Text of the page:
As xerographic and other copiers increase in speed, and become more automatic, it is increasingly important to provide higher speed yet more reliable and more automatic handling of both the copy sheets being made by the copier and the original document sheets being copied. It is desired to accommodate sheets which may vary widely in size, weight, thickness, material, condition, humidity, age, etc. These variations change the beam strength or flexural resistance and other characteristics of the sheets. Yet the desire for automatic and high speed handling of such sheets without jams, misfeeds, uneven feeding times, or other interruptions increases the need for reliability of all sheet handling components. A sheet inverter is one such sheet handling component with particular reliability problems.
Although, a sheet inverter is referred to in the copier art as an "inverter", its function is not necessary to immediately turn the sheet over (i.e., exchange one face for the other). Its function is to effectively reverse the sheet orientation in its direction of motion. That is, to reverse the lead edge and trail edge orientation of the sheet. Typically in inverter devices, as disclosed here, the sheet is driven or fed by feed rollers or other suitable sheet driving mechanisms into a sheet reversing chute. By then reversing the motion of the sheet within the chute and feeding it back out from the chute, the desired reversal of the leading and trailing edges of the sheet in the sheet path is accomplished. Depending on the location and orientation of the inverter in a particular sheet path, this may, or may not, also accomplish the inversion (turning over) of the sheet. In some applications, for example, where the "inverter" is located at the corner of a 90° to 180° inherent bend in the copy sheet path, the inverter may be used to actually prevent inverting of a sheet at that point, i.e., to maintain the same side of the sheet face-up before and after this bend in the sheet path. On the other hand, if the entering and departing path of the sheet, to and from the inverter, is in substantially the same plane, the sheet will be inverted by the inverter. Thus, inverters have numerous applications in the handling of either original documents or copy sheets to either maintain, or change, the sheet orientation.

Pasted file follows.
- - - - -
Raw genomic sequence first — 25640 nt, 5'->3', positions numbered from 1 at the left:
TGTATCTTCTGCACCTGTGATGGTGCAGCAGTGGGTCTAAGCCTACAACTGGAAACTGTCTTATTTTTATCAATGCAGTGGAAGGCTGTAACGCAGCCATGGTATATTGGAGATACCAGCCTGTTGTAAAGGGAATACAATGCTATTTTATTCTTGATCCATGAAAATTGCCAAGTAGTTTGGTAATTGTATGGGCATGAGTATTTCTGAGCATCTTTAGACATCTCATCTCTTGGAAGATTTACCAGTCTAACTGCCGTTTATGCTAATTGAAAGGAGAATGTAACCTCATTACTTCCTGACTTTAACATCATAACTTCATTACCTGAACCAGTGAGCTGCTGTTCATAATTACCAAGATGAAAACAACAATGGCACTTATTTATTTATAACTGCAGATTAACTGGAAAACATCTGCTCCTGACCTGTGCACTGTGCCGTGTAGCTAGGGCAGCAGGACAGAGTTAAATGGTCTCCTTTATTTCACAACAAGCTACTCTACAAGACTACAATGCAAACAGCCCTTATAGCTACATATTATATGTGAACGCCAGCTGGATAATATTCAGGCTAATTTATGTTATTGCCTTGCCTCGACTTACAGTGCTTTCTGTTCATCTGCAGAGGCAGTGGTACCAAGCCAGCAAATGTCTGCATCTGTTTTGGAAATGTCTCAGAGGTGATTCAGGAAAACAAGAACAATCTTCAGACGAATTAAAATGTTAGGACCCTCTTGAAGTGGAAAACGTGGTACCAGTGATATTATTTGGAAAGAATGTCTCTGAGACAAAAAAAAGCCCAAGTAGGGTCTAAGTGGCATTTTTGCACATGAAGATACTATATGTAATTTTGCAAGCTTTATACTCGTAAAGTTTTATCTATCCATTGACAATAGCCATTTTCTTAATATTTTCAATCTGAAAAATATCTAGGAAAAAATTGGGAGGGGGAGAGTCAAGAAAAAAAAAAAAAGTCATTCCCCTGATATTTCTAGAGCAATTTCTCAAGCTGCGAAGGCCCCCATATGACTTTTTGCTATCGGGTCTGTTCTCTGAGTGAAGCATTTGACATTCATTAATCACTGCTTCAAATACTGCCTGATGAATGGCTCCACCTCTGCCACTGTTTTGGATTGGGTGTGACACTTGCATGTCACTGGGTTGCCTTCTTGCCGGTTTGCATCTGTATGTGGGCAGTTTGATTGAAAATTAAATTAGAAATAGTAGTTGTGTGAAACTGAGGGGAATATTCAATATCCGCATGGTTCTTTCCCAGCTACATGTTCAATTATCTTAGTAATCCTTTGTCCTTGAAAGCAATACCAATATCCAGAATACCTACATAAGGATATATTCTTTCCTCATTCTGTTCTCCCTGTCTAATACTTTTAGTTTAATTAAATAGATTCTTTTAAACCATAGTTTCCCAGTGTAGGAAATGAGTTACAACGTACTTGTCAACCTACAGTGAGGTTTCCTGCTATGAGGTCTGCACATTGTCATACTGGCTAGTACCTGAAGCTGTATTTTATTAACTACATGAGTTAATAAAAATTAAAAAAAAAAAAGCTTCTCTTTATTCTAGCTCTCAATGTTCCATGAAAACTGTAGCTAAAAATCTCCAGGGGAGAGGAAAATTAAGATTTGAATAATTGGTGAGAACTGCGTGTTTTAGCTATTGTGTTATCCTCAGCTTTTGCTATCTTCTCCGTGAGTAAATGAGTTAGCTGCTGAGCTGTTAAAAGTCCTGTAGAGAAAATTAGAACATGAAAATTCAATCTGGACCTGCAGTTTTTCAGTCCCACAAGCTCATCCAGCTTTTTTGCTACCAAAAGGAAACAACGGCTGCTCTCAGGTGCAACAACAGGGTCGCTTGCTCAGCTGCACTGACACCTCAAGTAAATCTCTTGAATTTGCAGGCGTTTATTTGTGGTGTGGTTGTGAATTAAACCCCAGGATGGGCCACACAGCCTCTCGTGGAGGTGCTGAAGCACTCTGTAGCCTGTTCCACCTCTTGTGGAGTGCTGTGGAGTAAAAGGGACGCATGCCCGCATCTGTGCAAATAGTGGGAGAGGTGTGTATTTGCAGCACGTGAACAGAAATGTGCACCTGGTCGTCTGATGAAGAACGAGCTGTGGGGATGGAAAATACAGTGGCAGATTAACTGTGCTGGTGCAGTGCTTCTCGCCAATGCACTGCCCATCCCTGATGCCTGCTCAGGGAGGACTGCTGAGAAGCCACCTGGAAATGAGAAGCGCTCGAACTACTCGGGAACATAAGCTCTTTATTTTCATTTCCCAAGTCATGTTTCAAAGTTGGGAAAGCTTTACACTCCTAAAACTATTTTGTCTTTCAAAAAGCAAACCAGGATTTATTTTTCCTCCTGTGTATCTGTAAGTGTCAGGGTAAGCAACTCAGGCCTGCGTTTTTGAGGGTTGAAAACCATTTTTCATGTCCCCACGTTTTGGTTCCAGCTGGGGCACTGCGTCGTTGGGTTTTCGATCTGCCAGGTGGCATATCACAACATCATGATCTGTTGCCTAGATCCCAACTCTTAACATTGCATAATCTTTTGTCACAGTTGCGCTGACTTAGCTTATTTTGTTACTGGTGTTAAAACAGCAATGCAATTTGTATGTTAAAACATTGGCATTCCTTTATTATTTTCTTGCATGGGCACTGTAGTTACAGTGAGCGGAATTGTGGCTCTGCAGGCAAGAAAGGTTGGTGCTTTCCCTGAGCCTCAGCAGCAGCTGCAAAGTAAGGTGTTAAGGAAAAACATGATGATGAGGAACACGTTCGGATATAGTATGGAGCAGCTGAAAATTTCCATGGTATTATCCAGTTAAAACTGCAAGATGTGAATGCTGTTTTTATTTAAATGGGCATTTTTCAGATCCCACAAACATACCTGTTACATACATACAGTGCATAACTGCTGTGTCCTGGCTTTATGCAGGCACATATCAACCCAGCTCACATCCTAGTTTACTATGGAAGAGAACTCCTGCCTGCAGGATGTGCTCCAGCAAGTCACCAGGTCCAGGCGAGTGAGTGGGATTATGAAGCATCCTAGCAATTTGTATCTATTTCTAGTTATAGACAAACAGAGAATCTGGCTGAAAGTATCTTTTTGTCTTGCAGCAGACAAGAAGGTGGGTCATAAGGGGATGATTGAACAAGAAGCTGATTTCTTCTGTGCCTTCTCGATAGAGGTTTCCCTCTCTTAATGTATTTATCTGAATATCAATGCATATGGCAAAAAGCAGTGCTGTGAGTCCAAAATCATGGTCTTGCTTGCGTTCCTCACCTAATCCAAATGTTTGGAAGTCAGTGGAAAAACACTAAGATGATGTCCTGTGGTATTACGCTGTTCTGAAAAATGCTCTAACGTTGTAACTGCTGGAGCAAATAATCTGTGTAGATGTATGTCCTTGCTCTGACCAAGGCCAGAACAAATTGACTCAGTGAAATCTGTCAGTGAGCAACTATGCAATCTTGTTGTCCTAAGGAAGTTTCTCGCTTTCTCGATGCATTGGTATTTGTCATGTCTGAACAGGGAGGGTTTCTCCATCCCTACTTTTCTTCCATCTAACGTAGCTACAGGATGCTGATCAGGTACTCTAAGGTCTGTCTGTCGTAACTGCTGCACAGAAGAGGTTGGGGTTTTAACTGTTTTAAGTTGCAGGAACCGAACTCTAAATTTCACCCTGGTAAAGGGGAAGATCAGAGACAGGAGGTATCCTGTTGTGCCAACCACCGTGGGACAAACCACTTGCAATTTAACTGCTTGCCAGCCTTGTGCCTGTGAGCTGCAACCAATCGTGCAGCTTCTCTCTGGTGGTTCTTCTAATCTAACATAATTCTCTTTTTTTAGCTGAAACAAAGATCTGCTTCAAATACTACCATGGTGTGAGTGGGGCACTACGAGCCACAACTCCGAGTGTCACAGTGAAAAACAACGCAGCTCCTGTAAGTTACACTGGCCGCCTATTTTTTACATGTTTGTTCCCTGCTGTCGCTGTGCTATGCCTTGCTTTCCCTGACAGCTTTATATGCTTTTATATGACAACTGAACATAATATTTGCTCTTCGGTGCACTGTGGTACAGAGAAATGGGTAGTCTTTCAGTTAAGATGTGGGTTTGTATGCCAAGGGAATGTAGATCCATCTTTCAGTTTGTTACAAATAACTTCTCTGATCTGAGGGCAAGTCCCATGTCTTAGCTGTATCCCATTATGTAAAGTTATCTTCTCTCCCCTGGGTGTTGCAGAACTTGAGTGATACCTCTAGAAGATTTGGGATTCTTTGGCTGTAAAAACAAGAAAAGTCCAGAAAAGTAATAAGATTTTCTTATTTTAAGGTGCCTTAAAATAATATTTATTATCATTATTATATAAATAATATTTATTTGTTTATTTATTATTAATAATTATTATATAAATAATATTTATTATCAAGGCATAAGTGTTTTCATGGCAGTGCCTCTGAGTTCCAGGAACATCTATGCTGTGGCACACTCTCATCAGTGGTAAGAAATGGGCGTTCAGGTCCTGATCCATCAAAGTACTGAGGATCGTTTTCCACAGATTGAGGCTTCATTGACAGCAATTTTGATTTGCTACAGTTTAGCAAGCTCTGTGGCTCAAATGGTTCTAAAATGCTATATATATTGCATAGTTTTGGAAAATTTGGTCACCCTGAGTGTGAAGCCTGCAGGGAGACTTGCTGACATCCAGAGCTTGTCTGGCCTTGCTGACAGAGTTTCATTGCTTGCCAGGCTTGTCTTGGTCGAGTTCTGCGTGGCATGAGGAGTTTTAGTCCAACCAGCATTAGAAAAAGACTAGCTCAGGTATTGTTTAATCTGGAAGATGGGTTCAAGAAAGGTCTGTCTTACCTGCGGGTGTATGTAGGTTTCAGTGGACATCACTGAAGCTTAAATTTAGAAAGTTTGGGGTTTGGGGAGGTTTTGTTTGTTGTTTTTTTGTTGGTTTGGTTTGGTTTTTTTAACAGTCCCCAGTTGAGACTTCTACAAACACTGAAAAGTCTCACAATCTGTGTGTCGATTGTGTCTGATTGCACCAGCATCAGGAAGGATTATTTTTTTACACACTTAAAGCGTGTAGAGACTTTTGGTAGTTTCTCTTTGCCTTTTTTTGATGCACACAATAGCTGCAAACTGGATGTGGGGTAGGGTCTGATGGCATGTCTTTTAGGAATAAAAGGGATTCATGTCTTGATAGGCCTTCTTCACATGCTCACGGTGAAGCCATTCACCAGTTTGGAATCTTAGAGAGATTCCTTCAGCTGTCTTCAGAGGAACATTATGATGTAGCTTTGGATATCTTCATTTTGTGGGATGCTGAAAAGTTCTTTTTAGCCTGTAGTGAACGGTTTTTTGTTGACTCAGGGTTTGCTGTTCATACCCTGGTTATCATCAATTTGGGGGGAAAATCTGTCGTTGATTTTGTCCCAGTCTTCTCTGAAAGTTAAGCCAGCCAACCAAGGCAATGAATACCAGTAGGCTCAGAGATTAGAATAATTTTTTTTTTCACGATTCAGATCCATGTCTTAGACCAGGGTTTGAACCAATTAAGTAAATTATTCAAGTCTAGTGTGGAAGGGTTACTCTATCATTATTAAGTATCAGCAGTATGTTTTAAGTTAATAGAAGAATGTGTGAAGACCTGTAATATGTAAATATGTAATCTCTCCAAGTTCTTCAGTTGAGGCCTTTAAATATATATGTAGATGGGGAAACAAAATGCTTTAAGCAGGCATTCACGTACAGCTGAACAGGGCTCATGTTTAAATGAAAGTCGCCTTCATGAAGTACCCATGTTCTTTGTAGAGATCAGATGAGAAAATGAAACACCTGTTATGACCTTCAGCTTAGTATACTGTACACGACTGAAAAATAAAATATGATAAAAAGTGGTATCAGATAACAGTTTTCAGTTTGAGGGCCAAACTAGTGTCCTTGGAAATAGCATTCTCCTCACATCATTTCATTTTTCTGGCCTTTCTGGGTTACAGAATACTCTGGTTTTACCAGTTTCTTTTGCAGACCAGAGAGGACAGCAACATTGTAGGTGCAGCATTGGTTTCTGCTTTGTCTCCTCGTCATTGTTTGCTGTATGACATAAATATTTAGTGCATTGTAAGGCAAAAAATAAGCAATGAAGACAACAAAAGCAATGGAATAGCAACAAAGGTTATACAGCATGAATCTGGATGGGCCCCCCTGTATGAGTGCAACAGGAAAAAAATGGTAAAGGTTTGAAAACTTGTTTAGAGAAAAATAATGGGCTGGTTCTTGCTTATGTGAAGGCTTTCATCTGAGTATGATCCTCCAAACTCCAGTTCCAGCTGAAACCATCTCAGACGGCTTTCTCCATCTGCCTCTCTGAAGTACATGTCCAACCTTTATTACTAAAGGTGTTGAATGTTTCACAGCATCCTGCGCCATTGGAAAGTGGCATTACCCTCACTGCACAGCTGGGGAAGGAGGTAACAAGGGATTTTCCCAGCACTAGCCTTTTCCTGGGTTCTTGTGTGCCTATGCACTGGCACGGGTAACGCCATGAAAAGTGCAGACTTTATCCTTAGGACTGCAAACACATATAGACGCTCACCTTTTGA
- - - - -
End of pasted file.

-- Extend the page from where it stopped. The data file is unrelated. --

Inverters also particularly useful in various systems of pre or post collation copying, for inverting the original documents, or for maintaining proper collation of the sheets. The facial orientation of the copy sheet determines whether it may be stacked in forward or reversed serial order to maintain collation. Generally, the inverter is associated with a by-pass sheet path and gate so that a sheet may selectively by-pass the inverter, to provide a choice of inversion or non-inversion. The present invention may be utilized, for example, in the chute inverter of a simplex/duplex copying system of the type disclosed in U.S. Pat. application Ser. No. 071,613, filed Aug. 31, 1979, by the same Assignee, in the name of Ravi B. Sahay, now U.S. Pat. No. 4,278,344.